Sea ice is usually at its lowest in September and starts to build again when the winter sets in.

Dr Peter Gleick, a leading climatologist, said he had “no idea” if Professor Wadhams’ prediction was correct.

And he added: “If it's wrong, this kind of projection leads to climate sceptics and deniers to criticize the entire community.”

However Dr Gleick said Professor Wadhams was right to sound a warning about the rising temperatures in the region, saying it was “extraordinarily disturbing even in a world of disturbing news about accelerating climate change”.

“An ice-free - and even an ice-reduced - Arctic is leading to global impacts on weather and ecosystems, and most importantly, that the changes in the Arctic presage dramatic fundamental changes in climate throughout the globe,” he said.

“We're on a runaway train, scientists are blowing the whistle, but politicians are still shovelling coal into the engine.”
Professor Jennifer Francis, of Rutgers University, says ‘We are definitely looking at a very unusual situation up in the Arctic’ (Wolfgang Kaehler/Getty)
Professor Jennifer Francis, of Rutgers University in the US, who has studied the effect of the Arctic on the weather in the rest of the northern hemisphere, was also sceptical about Professor Wadhams' prediction, saying it was “highly unlikely” to come true this year.

She said she thought this would not happen until sometime between 2030 and 2050.

But Professor Francis stressed: “We are definitely looking at a very unusual situation up in the Arctic.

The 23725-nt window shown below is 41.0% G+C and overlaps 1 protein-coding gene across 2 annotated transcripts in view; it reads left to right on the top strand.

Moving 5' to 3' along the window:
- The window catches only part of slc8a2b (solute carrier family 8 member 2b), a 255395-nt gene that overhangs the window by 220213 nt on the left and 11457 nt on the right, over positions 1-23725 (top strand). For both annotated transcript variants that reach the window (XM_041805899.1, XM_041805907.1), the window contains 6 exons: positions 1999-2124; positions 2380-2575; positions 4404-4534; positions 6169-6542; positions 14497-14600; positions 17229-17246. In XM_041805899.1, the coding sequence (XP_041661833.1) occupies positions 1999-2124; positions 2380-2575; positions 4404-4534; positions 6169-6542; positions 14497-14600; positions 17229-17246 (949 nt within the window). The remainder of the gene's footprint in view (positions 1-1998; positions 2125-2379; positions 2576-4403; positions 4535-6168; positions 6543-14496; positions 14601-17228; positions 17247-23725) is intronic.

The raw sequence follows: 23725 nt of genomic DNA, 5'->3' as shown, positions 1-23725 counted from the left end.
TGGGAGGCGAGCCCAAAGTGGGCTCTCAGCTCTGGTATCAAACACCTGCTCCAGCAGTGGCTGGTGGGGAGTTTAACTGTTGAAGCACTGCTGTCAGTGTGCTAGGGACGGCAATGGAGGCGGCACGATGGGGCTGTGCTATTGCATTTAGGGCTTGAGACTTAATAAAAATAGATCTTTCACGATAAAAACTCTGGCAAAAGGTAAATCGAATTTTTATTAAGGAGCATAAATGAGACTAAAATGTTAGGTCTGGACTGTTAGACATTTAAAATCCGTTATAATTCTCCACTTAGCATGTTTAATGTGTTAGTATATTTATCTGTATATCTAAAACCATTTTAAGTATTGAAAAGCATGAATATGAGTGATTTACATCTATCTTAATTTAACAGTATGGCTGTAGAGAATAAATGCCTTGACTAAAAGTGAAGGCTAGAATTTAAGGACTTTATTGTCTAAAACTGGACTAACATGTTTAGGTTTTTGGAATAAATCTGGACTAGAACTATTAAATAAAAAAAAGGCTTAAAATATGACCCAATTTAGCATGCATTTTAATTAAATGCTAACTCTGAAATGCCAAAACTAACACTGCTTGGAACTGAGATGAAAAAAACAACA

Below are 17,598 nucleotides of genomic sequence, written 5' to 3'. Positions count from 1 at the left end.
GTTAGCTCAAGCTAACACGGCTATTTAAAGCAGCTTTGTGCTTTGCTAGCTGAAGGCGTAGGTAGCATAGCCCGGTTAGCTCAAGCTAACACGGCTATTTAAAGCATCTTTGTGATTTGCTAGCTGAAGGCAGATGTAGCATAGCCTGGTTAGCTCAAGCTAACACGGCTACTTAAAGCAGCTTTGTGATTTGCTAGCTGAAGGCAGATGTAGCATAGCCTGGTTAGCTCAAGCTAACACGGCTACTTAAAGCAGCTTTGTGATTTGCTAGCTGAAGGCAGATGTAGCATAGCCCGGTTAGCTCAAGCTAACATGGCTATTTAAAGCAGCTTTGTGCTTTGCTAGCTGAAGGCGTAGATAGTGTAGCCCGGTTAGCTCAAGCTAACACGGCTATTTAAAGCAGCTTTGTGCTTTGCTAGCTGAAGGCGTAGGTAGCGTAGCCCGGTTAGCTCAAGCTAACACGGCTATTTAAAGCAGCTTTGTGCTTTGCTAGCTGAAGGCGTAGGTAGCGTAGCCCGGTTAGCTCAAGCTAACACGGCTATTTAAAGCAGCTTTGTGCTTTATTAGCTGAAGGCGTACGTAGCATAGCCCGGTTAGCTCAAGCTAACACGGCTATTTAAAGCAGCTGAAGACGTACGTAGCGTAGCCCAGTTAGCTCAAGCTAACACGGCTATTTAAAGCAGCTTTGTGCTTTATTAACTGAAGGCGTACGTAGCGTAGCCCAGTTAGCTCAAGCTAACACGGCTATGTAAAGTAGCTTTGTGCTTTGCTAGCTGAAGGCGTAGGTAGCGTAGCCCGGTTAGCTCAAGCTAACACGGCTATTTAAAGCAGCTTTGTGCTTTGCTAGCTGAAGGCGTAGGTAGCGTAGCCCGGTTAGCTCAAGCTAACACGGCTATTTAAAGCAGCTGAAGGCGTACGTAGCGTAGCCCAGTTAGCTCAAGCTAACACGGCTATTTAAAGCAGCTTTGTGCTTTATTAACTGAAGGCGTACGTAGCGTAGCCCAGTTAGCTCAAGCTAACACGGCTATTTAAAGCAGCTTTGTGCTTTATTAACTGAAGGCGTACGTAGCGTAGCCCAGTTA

“The ice is very low and there have been record-breaking low amounts of ice in January, February, March, April and now May, so this is very worrisome.

“I think we are going to see perhaps a new record [in September], that’s very possible.”

Tuesday, November 8, 2016

Sunday, November 6, 2016

After years of moving at a glacial pace, the Paris Agreement is racing to take effect before the US election ....Why? you ask ...Read on

The Eiffel tower is illuminated in green with the words  

LONDON (Thomson Reuters Foundation) - Efforts to build a new global deal to tackle climate change were for many years criticized for moving at glacial pace. But this week climate negotiators meeting in Morocco find themselves facing an entirely new problem: a deal that, astonishingly, has come into effect more than three years ahead of schedule.
The Paris Agreement on climate change, designed to start in 2020, entered into force on Friday after 96 countries and the European Union - together representing nearly 70 percent of the world’s climate-changing emissions - ratified it eagerly and with haste.
That has been a cause for celebration - and some puzzlement.
“We’re now in an interesting conundrum we never thought we’d find ourselves in: After pushing for decisive and speedy action, we got it, rather too speedily.” said Paula Caballero, global director of the climate program at the Washington-based World Resources Institute.

The immediate challenge for negotiators is that, by law, countries that have ratified the deal must start agreeing to the rules to implement it at the next U.N. climate conference. That meeting starts on Monday in Marrakesh. That has left officials a very short time to iron out a host of technical issues - and only about half the parties that crafted the Paris deal are eligible to participate in the early decision-making.